William James on Attitude and Successful Outcomes

Tuesday Quotes are short explorations of music, life, and the daily endeavor of practicing classical guitar. Find more here. Enjoy!

“It is our attitude at the beginning of a difficult task which, more than anything else, will affect its successful outcome.”

William James

Classical guitar is hard. Learning, memorizing, playing classical guitar pieces – these are all challenging.

Sometimes, as we work on scales or changing between chords, our fingers don’t do what we tell them. They move too slowly. Or they lack accuracy and precision.

We encounter big stretches and awkward shifts. And the speed marked on the page may be faster than we can play.

At these times, it’s tempting to point the finger, blaming something. We blame our fingers, our age, our schedule, other people, the world.

By blaming, we take on the role of victim. We think of ourselves as victim to our fingers, age, or something else.

In this state, we think this is happening “to me”. We are at the effect of outside forces.

But as an alternative, we can think of these difficulties as happening “for me”.

The tricky spot in our music that eludes polish? We can be grateful for such an engaging project.

The metronome marking that is beyond our current abilities? A clear and relevant goal.

Our fingers lifting too high off the fretboard? A wonderful marker on which to gauge progress.

The simple switch from “to me” to “for me” completely changes our attitude. It changes the nature of the problem.

We go from frustration to curiosity and awareness. We lean in, instead of pulling away.

And this small change of attitude makes guitar more rewarding. Our practice, where it once subtly tore us down, now builds us up.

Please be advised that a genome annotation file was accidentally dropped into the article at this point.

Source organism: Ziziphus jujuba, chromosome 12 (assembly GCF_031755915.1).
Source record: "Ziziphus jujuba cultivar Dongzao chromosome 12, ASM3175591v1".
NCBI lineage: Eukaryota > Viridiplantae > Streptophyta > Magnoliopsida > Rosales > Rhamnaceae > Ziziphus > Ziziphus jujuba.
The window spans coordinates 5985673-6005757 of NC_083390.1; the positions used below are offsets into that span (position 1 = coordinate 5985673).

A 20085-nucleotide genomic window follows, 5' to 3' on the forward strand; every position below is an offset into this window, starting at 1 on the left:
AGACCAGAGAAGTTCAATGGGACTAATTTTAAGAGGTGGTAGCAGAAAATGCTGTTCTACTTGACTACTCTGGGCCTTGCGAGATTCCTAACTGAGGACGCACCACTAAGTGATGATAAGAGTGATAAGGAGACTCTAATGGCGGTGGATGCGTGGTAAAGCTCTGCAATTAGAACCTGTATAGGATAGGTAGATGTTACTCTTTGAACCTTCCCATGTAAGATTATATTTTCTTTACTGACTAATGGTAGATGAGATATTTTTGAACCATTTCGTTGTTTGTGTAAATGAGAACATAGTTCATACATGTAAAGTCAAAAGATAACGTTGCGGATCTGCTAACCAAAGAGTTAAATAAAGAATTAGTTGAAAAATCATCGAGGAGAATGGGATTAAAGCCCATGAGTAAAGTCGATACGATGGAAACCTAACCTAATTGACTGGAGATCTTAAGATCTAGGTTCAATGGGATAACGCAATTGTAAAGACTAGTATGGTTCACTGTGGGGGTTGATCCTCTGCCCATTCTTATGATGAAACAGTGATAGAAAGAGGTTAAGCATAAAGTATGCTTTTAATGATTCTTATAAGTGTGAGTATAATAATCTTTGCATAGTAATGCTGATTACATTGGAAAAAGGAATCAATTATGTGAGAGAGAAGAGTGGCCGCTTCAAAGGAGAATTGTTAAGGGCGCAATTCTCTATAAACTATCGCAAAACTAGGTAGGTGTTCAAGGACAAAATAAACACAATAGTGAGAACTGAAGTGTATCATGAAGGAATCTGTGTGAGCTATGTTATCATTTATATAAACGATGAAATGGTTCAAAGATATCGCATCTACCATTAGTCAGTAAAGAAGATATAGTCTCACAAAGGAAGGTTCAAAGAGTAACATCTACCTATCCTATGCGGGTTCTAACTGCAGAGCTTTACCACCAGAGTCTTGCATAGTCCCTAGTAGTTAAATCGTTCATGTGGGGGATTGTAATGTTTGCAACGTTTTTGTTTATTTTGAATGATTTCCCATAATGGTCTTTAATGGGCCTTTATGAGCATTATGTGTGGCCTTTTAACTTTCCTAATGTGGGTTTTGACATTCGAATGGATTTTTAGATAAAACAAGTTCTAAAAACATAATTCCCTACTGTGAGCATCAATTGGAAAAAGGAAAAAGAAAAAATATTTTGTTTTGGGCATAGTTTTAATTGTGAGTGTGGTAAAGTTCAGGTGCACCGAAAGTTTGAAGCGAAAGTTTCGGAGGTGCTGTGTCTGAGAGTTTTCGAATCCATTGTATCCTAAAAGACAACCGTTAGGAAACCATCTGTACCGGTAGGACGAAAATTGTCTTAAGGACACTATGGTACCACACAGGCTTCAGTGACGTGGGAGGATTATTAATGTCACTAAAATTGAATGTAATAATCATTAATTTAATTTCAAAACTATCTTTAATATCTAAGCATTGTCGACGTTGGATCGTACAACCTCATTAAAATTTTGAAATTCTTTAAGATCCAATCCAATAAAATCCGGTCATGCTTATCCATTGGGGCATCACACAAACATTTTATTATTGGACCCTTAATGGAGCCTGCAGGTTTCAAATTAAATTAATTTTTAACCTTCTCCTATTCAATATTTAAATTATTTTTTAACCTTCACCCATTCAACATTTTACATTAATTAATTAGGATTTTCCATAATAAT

Allen Mathews

Hi, I’m Allen Mathews. 

I started as a folk guitarist, then fell in love with classical guitar in my 20’s. Despite a lot of practice and schooling, I still couldn’t get my music to flow well. I struggled with excess tension. My music sounded forced. And my hands and body were often sore. I got frustrated, and couldn’t see the way forward. Then, over the next decade, I studied with two other stellar teachers – one focused on the technical movements, and one on the musical (he was a concert pianist). In time, I came to discover a new set of formulas and movements. These brought new life and vitality to my practice. Now I help guitarists find more comfort and flow in their music, so they play more beautifully.
Click here for a sample formula.

Great advise here. I find I am taking more time with the pieces than I would have in the past as I am focusing on the technique you have taught me. It is slower going at first but has fewer frustrations, is easier and sounds better in the end.


~ Karen Richardson

-Karen Richardson

Allen Mathews was recommended to me as somebody who could help me expand my guitar vocabulary. Allen started me on a really fun cycle of lessons and practice. He is a very good and very enthusiastic teacher, and I feel that I'm on the road to learning. I couldn't be more pleased with my experience.


~ Peter Buck (r.e.m.)

-Peter Buck, R.E.M.

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